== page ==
CONGRESSWOMAN ELISE STEFANIK
On Tuesday, May 19, 2015, the House will consider H.R. 2250, the Legislative Branch Appropriations Act, 2016, under a structured rule. The bill was introduced on May 12, 2015, by Rep. Tom Graves (R-GA), Chairman of the House Appropriations Subcommittee on the Legislative Branch. The bill was ordered reported by the Committee on Appropriations, as amended, on April 30, 2015, by voice vote.
H.R. 2250 provides $3.3 billion in discretionary budget authority for the operations of the Legislative Branch of government, excluding Senate-only items. This is the same as the Fiscal Year 2015 level and $172.3 million below the President’s request. Funding for the House of Representatives has been reduced by 14% since Republicans gained the majority in January 2011.
Specifically, the bill provides $1.2 billion for the operation and maintenance of the House of Representatives during Fiscal Year 2016. This amount is the same as the Fiscal Year 2015 level and as the budget request. If enacted, this would mark the third consecutive year that the budget for the House of Representatives will not have increased. The bill also includes a provision to freeze the pay of Members of Congress, preventing any pay increases in Fiscal Year 2016. A freeze on the salaries of Representatives has been in place since 2010.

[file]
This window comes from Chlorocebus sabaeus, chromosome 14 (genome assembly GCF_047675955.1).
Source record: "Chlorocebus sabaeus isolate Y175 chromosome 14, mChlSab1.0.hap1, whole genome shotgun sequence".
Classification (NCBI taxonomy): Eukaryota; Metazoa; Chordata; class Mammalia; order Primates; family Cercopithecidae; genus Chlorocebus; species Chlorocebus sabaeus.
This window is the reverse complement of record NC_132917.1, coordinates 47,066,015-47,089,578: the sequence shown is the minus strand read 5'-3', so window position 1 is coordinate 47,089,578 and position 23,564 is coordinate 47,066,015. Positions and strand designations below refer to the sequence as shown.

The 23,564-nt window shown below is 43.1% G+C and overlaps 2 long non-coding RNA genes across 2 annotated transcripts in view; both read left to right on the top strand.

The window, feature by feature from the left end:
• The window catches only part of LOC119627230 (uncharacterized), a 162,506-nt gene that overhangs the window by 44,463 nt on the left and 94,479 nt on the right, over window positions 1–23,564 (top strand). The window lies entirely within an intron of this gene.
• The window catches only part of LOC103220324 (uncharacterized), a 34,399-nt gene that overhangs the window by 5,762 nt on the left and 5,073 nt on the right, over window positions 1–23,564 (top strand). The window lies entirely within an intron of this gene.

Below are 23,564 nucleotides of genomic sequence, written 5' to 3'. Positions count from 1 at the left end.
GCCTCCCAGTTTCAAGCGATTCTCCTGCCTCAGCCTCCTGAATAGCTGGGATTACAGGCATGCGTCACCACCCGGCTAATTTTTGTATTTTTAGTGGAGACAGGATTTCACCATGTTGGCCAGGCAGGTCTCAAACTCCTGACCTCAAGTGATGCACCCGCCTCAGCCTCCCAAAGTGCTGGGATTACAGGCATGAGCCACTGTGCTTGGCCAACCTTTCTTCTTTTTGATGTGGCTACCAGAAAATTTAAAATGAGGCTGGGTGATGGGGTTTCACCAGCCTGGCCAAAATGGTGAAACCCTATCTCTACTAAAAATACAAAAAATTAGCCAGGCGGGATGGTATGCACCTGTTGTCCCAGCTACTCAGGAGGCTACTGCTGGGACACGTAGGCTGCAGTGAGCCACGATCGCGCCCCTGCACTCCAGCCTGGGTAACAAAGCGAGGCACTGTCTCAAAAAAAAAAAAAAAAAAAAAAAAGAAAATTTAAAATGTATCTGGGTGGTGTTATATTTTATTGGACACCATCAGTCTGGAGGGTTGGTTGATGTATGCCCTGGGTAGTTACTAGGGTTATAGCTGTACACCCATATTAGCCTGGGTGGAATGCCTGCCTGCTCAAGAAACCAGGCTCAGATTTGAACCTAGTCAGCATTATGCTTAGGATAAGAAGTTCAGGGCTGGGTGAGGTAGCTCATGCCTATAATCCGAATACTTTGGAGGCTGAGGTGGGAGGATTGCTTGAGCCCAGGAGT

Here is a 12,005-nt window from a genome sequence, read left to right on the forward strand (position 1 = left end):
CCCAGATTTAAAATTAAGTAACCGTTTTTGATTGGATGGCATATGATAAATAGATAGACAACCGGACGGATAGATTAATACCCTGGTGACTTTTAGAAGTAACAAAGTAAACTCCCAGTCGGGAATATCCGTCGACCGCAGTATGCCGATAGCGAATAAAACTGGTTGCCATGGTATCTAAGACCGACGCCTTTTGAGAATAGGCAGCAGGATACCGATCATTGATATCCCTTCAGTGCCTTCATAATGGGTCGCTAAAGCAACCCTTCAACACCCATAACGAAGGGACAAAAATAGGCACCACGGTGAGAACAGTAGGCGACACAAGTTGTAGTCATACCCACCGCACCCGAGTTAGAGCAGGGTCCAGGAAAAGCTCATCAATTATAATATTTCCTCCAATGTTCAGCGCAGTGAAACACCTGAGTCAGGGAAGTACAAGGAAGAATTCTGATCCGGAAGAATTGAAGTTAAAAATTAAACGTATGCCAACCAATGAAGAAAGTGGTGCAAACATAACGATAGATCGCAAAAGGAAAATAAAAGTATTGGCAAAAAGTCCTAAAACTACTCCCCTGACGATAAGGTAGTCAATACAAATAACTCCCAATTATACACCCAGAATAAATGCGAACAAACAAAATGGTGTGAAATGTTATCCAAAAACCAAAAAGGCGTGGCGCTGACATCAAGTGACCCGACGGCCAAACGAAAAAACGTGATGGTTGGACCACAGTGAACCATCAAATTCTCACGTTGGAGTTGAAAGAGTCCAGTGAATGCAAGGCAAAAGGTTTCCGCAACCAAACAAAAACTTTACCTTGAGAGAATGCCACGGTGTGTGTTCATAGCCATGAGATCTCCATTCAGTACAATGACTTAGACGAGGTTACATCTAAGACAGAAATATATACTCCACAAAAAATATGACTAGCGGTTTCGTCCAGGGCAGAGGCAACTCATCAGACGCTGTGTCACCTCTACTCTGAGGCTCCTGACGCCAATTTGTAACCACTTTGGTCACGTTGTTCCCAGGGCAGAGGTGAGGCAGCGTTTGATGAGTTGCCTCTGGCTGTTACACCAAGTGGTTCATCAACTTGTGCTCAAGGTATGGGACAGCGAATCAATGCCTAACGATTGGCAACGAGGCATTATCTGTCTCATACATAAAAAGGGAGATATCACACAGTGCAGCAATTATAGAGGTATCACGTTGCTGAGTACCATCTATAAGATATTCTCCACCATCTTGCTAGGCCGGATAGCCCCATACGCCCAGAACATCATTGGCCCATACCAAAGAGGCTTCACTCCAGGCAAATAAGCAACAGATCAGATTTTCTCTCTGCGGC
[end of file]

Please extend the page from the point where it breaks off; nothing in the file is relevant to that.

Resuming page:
Major provisions of note include:
House Leadership Offices: The bill provides $22.3 million for salaries and expenses of staff in House leadership offices for Fiscal Year 2016. This amount is the same as the Fiscal Year 2015 enacted level and is the same as the budget request.
Members’ Representational Allowances: The bill provides $554.3 million for the representational allowances of the Members of the House (MRAs). This amount is the same as the Fiscal Year 2015 enacted level and is the same as the budget request. This level of funding will allow the MRAs to operate at current authorized levels as approved by the Committee on House Administration.
House Committees: The bill provides $147.2 million in total for House Committees. This amount is the same as the current level and the budget request. This account includes funding for staff salaries and official expenses of Committees including equipment, telecommunications, printing, and contract services. Funding is available until December 31, 2016.